Fr. Michael Fraser – Archdiocese of New Orleans

Father Michael Fraser

Archdiocese of New Orleans

Fr. Michael Fraser Horowitz Law

Ordained: 1975

Accused: 1998, 2004

Removed: 2004

Died: 2019

Assigned as follows:

  • Ss. Peter and Paul (Pearl River, LA)
  • St. Raphael the Archangel (New Orleans, LA)
  • St. Rita (New Orleans, LA)
  • Visitation of Our Lady (Marrero, LA)
  • Dean, West Bank Deanery

Summary of Sexual Abuse Allegations against Fr. Michael Fraser:

The case of Father Michael Fraser is the perfect example of the Archdiocese of New Orleans’ modus operandi for handling sexual abuse allegations for decades and into the modern era: it was forced to disclose information to parishioners and the general public only after intense media pressure and public criticism to do so. 

In 1998, the family of a teenage boy filed a lawsuit on his behalf after their son disclosed that Fraser sexually abused him in 1991.  The Archdiocese conducted a cursory internal investigation of the allegation, which Fraser denied, and the internal review board ultimately issued a decision that the boy was lying and Fraser should not face any repercussions.  Archbishop Francis Schulte, who had the ultimate authority to determine Fraser’s fate in ministry, opted to agree with the review board.  The boy was called a liar (“not credible”) and Fraser remained in ministry.  The family and their tireless team of attorneys litigated the matter to the highest levels of Louisiana courts for nearly six years.  In stark contrast, Fraser was rewarded by Archbishop Schulte with a promotion to Dean of the West Bank Deanery. 

In January 2004, the Archdiocese of New Orleans announced that Fraser was removed from his assignment at Visitation following a second allegation of abuse.  This time, the victim reported that he was sexually abused by Fraser in the mid-1980s at Ss. Peter and Paul parish.  

The Archdiocese quietly settled the 1998 lawsuit nearly seven years after it first called a teenage boy a liar.  The 2004 allegation was also resolved by settlement, according to media reports. 

In October 2004, the Archdiocese of New Orleans announced that Fraser was one of three priests ordered to stand trial in a secret canonical proceeding.  A three-man panel of Canon lawyers would be asked to determine whether the allegations were credible.  In such a proceeding, the ultimate punishment for anyone found guilty is laicization (removal from the priesthood).  It is not uncommon for an accused priest to make a “plea deal” with the Archdiocese to avoid the trial; in many cases, the priest agrees to laicization immediately, or, in some cases, the priest opts to agree never to minister publicly or hold himself out as a priest again in order to continue receiving financial support from the Diocese.  It is not clear what happened in Fraser’s case, but there is no indication from the Archdiocese that he was laicized or that the trial actually proceeded as ordered.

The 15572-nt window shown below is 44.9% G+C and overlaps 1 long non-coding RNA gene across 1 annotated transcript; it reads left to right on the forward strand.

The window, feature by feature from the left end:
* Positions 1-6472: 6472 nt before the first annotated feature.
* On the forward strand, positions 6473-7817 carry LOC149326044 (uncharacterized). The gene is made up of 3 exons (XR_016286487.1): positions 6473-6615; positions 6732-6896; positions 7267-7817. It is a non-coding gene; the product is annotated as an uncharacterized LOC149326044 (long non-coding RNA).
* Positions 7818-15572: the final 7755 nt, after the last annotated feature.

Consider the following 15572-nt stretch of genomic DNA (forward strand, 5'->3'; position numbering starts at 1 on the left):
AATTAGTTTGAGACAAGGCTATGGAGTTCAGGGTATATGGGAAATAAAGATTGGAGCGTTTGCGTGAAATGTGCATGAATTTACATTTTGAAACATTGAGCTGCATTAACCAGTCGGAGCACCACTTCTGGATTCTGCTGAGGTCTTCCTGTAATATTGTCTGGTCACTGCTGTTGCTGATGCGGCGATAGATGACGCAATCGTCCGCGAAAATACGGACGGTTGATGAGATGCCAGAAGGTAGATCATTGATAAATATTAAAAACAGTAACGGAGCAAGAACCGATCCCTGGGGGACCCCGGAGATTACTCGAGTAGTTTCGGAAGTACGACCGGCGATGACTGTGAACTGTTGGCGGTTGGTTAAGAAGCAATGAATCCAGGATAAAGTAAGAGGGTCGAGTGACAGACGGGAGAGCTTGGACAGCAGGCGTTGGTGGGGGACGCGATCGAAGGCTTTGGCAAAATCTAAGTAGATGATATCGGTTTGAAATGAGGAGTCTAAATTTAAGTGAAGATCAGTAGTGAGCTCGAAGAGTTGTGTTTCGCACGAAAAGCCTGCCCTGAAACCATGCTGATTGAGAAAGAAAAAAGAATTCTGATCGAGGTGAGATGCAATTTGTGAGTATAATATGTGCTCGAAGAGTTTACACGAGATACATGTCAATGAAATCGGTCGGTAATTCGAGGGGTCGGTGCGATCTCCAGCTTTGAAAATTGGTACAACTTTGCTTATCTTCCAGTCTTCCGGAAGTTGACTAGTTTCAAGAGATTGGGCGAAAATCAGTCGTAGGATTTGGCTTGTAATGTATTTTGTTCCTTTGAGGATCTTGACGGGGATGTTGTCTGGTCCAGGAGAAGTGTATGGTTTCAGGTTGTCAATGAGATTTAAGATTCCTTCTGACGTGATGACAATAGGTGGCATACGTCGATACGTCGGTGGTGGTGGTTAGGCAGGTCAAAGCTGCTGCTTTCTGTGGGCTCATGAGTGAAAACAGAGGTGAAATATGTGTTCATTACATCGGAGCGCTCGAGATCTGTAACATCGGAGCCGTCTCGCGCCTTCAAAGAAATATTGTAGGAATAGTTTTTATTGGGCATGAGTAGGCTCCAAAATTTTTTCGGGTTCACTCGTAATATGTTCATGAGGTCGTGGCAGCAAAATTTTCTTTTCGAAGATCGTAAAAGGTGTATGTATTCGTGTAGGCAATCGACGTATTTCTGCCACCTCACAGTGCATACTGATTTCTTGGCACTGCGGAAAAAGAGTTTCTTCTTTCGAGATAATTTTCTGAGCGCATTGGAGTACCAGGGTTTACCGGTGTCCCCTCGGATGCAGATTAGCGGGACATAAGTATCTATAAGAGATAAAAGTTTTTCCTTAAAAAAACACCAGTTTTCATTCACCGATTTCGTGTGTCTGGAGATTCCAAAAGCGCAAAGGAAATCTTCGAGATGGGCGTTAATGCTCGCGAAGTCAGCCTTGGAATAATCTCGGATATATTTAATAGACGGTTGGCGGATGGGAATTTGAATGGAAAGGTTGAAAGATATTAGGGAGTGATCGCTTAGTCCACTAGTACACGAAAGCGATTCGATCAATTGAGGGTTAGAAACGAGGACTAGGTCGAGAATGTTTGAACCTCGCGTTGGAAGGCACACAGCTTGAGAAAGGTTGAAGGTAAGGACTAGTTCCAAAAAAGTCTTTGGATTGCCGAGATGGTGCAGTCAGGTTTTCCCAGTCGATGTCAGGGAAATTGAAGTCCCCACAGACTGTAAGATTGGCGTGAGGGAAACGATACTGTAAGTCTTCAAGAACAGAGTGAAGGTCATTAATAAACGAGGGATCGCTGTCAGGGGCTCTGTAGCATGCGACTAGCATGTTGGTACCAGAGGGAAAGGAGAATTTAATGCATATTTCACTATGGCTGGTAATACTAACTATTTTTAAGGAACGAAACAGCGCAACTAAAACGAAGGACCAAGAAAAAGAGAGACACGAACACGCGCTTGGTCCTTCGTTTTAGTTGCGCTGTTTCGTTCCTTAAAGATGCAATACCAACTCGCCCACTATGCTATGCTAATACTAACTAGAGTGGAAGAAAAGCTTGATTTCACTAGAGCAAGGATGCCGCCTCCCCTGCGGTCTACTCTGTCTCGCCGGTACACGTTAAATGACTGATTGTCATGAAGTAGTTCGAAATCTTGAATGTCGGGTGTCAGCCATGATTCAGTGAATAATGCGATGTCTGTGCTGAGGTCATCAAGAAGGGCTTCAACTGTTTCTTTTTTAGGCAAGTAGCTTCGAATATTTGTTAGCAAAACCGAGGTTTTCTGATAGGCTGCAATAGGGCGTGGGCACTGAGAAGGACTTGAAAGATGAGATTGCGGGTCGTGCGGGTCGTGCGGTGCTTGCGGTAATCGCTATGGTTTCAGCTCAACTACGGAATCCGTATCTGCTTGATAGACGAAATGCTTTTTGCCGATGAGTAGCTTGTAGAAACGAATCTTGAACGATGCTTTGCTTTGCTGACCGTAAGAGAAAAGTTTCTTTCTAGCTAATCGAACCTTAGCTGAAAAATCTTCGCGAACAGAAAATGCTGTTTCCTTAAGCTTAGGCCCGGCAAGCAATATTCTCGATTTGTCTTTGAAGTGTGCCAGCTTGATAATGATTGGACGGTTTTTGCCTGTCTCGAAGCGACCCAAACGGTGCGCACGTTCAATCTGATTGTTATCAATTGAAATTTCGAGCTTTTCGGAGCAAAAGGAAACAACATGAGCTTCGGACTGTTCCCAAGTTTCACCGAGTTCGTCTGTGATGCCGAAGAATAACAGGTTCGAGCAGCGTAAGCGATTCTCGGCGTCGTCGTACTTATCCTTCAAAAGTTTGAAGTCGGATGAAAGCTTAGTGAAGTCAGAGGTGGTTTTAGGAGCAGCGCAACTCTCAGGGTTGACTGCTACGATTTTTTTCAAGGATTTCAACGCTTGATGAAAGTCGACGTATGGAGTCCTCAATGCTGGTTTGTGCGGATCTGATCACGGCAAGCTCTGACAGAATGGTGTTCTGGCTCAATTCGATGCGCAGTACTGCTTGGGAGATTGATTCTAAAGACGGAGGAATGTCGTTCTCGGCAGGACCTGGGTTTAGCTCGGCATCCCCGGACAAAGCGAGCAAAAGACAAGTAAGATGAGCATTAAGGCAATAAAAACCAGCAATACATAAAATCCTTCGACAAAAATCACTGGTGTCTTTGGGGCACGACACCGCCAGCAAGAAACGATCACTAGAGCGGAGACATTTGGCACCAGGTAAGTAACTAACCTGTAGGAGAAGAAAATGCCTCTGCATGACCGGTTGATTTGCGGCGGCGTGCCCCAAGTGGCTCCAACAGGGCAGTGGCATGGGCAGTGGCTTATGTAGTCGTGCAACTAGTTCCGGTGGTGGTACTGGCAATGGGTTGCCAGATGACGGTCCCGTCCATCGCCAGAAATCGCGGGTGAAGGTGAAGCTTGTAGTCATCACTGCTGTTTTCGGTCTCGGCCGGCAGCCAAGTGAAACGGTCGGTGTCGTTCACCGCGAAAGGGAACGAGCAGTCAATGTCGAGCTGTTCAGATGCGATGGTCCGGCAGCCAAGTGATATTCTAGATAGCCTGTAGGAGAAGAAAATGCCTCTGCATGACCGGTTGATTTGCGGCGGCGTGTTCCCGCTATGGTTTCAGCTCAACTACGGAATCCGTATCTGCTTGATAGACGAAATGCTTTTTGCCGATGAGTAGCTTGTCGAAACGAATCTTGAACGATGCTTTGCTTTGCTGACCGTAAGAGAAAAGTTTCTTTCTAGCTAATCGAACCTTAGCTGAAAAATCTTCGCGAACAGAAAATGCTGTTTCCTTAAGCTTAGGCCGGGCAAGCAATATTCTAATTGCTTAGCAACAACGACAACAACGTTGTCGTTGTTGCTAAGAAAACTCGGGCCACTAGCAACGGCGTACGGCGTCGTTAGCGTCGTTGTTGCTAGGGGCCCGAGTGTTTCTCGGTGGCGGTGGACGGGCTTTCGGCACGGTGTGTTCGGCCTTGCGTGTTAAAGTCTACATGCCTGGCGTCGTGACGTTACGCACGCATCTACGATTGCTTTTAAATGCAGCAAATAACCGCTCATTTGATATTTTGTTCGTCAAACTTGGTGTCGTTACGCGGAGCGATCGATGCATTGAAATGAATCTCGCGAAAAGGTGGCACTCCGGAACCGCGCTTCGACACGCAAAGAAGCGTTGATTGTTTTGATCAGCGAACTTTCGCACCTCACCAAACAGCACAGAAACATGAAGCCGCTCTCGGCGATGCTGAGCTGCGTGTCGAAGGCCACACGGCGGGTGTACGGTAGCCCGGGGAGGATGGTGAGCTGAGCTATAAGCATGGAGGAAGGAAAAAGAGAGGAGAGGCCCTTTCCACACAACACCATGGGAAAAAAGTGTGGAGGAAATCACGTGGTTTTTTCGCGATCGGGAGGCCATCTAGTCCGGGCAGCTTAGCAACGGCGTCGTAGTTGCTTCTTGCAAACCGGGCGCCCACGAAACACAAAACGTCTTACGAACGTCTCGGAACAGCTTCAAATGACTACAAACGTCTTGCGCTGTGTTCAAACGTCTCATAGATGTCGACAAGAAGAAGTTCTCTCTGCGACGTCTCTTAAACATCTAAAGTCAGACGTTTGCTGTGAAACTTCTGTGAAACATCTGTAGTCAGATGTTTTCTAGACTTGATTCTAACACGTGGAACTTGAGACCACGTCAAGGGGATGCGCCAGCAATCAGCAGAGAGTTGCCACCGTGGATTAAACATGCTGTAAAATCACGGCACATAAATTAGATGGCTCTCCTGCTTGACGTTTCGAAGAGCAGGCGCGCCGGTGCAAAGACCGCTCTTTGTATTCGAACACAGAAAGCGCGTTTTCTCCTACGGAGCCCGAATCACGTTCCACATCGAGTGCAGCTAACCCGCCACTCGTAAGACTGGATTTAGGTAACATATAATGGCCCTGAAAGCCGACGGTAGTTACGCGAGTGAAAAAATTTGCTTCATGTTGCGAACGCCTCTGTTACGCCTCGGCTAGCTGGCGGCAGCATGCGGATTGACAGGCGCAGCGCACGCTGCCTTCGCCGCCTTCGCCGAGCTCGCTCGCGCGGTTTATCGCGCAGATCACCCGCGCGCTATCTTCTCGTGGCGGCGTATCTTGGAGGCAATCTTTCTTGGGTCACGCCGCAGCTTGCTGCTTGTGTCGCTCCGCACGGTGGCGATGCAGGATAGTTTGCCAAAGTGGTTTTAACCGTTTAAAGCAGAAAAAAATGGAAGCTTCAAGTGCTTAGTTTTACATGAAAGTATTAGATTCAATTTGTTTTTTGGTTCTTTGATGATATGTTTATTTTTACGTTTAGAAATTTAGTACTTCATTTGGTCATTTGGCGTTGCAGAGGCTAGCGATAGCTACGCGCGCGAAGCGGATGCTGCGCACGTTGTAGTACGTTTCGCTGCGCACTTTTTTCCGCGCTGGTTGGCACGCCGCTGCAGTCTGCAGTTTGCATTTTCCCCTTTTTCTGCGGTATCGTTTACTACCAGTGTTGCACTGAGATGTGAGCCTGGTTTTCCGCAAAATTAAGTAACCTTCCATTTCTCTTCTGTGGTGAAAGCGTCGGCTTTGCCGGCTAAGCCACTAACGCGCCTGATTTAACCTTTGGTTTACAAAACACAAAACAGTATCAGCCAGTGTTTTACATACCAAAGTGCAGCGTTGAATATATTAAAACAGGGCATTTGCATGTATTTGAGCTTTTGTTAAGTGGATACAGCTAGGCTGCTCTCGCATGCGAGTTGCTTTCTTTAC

In 2005, Fraser was one of several suspended priests who filed defamation lawsuits against the Archdiocese of New Orleans, claiming that the Archbishop and his designees should not have announced (1) their removals from ministry nor (2) that the removals followed sexual abuse allegations.  According to Fraser’s lawsuit, the Archbishop intentionally inflicted emotional distress upon him and the other accused priests by telling the public Fraser had been accused of sexual abuse.

According to a 2009 media report, the Archdiocese of New Orleans settled a third allegation against Fraser.  This time, the victim reported that he was sexually abused in 1983 while Fraser was assigned to St. Raphael parish. 

In 2019, Fraser was the subject of two more allegations of abuse by men who said they were sexually abused by Fraser at St. Raphael as well.  One man, whose abuse began in 1982 at the age of 10, said Fraser also abused him on trips to New York and Walt Disney World too. 

It appears these suits were still pending at the time of the Archdiocese of New Orleans’ bankruptcy filing in 2020. 

According to the Archdiocese of New Orleans, Fraser died in 2019. He is believed to have been residing near Dallas in the years leading up to his death. 

Horowitz Law is a law firm representing victims of sexual abuse in the Archdiocese of New Orleans. The Archdiocese of New Orleans filed for federal bankruptcy protection in April 2020.  Our lawyers are now offering free legal consultations to discuss your legal options as a survivor of sexual abuse by priests and other employees of the New Orleans Archdiocese. Very strict filing deadlines will soon be set by the Bankruptcy Court. Most victims of abuse will never be able to recover damages if they miss this deadline, so please contact us to discuss your case today. Call us at (888) 283-9922 or send an e-mail to adam@adamhorowitzlaw.com.